By: Ashley Page
March 31, 2011, was the opening day for baseball season in Los Angeles. Bryan Stow, a San Francisco Giants fan, attended a game at the L.A. Dodger's stadium. As he was walking through the parking lot after the game, he was attacked by two Dodgers fans, Louie Sanchez and Marvin Norwood. Sanchez first approached Stow and struck him in the head from behind. Stow was a paramedic, and so were the friends that accompanied him to the game. These friends described what happened after Stow was initially hit.
He "immediately lost consciousness and fell sideways to the ground without breaking his fall." When his head hit the ground his friends "heard his head impact the concrete and saw it bounce." Sanchez and Norwood then proceeded to kick Stow multiple times in the head, while Stow's friends tried to intervene and shield him from further injuries. Stow was left with severe brain damage, and his tongue was lacerated and lost function. His eye, nose, ear, and lips were also lacerated, and he was left with severe scarring. Sanchez and Norwood plead guilty in February of this year. Sanchez was smirking during his sentencing, prompting the angry judge to admonish him. Sanchez was sentenced to 8 years in prison, and Norwood was sentenced to 4 years. Federal authorities say they plan to bring separate charges against the men for unrelated weapons possession.
Stow's civil trial against the Dodgers concluded on July 10th. Stow's lawyers argued that
the Dodgers failed to have proper security procedures and staff in place on the day of the attack. Security guards testified that they were short staffed that day. One security guard stated that it was "the first security job that I worked where there really wasn't any order to how things should be done as far as my safety, and the protection of the fans."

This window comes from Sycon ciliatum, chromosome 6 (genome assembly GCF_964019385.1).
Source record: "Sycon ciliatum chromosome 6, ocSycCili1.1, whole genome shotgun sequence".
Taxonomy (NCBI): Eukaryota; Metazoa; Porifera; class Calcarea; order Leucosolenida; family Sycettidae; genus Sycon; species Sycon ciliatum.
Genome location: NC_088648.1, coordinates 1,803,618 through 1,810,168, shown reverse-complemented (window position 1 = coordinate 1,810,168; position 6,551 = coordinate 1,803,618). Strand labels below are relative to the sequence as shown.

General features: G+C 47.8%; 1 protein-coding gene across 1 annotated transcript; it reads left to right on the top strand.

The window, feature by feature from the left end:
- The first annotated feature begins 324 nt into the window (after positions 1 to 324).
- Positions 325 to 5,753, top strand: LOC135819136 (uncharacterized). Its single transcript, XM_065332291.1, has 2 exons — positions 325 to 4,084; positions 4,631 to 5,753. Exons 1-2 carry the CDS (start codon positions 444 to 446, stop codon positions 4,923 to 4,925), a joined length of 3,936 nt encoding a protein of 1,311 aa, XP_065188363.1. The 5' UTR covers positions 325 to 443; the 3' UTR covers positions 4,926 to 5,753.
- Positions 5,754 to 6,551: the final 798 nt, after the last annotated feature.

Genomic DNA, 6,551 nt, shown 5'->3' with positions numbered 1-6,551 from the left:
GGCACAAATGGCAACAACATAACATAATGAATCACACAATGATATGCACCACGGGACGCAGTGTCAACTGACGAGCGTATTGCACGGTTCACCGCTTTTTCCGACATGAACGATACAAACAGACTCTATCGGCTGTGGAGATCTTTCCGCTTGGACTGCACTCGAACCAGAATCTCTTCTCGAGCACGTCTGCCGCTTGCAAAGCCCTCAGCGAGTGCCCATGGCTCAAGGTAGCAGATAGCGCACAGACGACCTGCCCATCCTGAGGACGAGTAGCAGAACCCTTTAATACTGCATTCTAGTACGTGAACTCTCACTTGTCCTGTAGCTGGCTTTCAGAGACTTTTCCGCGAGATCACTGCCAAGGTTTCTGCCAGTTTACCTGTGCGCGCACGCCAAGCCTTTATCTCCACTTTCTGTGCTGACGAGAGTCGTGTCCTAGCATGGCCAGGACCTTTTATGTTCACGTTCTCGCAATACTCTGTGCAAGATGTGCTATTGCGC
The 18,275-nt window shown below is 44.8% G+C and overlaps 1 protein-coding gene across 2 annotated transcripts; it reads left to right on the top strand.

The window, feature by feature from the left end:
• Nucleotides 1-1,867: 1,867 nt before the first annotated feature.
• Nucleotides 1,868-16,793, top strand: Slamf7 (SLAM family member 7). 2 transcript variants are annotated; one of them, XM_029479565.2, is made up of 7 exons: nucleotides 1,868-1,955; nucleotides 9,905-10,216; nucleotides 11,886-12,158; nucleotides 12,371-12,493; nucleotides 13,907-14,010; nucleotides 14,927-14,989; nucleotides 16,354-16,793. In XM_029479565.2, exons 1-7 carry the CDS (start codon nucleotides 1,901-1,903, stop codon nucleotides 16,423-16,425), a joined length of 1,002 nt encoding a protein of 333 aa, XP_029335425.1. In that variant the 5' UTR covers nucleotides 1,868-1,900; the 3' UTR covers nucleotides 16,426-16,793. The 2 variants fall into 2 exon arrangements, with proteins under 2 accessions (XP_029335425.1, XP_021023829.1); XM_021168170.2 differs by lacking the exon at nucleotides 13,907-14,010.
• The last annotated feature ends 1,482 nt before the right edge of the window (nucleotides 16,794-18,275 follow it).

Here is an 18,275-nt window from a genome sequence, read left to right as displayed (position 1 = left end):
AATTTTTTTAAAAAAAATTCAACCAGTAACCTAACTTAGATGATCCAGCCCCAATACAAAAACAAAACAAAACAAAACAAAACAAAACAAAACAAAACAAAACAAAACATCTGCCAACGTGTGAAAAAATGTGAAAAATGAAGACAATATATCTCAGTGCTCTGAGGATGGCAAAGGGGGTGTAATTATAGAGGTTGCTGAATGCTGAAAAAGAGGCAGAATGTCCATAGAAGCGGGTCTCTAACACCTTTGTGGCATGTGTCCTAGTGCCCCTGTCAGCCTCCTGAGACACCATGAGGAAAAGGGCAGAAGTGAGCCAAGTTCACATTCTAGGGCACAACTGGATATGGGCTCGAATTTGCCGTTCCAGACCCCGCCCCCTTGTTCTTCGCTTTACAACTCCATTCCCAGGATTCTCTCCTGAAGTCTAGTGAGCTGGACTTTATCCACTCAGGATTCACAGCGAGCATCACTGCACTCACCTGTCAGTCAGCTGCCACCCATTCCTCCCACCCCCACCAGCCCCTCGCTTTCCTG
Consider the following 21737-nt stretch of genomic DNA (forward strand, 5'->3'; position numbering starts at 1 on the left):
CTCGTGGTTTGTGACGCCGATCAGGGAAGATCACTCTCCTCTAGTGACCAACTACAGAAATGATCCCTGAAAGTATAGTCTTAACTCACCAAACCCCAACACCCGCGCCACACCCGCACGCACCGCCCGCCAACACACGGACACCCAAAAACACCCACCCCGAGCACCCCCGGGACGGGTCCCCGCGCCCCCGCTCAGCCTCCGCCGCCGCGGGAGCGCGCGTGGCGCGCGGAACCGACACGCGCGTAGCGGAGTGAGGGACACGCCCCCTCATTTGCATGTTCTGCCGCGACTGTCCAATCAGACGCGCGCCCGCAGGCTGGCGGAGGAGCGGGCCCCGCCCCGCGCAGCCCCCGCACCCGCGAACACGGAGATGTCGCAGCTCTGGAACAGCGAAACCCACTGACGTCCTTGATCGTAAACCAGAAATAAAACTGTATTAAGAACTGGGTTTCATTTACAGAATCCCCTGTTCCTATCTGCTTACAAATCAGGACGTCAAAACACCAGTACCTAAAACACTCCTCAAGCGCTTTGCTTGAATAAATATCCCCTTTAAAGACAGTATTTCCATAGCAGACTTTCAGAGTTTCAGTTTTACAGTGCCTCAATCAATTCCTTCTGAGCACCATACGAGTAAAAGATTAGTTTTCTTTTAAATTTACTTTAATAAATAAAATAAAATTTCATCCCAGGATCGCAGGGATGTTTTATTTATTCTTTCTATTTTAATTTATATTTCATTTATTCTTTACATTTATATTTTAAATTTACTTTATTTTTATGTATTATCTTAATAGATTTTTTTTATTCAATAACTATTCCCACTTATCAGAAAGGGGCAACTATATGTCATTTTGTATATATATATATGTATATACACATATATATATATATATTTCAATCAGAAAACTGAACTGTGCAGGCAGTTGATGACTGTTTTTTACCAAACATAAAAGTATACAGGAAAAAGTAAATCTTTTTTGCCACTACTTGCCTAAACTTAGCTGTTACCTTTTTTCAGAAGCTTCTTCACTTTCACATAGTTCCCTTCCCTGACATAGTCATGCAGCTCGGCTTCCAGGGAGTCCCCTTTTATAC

During the trial, the current head of security testified that he resigned from his job for a year because he felt that the team needed more off-duty police officers in place, in addition to the team's security guards. The defense tried to blame Stow, who had been drinking throughout the game, and they also claimed that the security team had proper protocols in place to protect fans on the day of the attack. At the end of the trial, the jurors chose to award $18 million to Stow and found the Dodgers to be 25% negligent for his injuries.
Carlos Munoz, a juror from Rosemead, California, said that the team's security personnel "did have a plan, but somewhere along the line that plan broke. And it needed to be fixed. Hopefully we helped to fix it. If you're going to own a stadium, do it right." In the end, the team will likely only pay about $5 million dollars of the judgment, which the family says they will somehow make work for Stow's around-the-clock care, his daily physical therapy, his medication, and his future medical treatment. Stow still suffers seizures as a result of the brain damage and is unlikely to ever make a full recover. Even during the trial Stow had to be continually reminded why his parents were away for weeks on end for the proceedings. He will be confined to a wheelchair for the rest of his life. He cannot bath or dress himself. He does not even comprehend what the trial was about. Nevertheless, Stow's family was satisfied that the Dodgers were held liable for their son's injuries. His father said, "he's not going to be 100%, maybe for a long time, maybe never. What he gets [from this judgment] is going to help him through now, and that's what he needs."
At Chaikin, Sherman, Cammarata, & Siegel, P.C., we have helped many clients win compensation for brain injuries ranging from mild traumatic brain injuries to severe traumatic brain injuries. The effects of these injuries can be devastating and are often lifelong. We understand the complex nature of TBI cases, we will ensure that our clients receive the specialized medical treatment needed to address such injuries, and we will see the case through to litigation if necessary, no matter if it is the result of a car accident, truck accident, or medical malpractice. Please call our firm if you or a loved one have any questions about a brain injury case.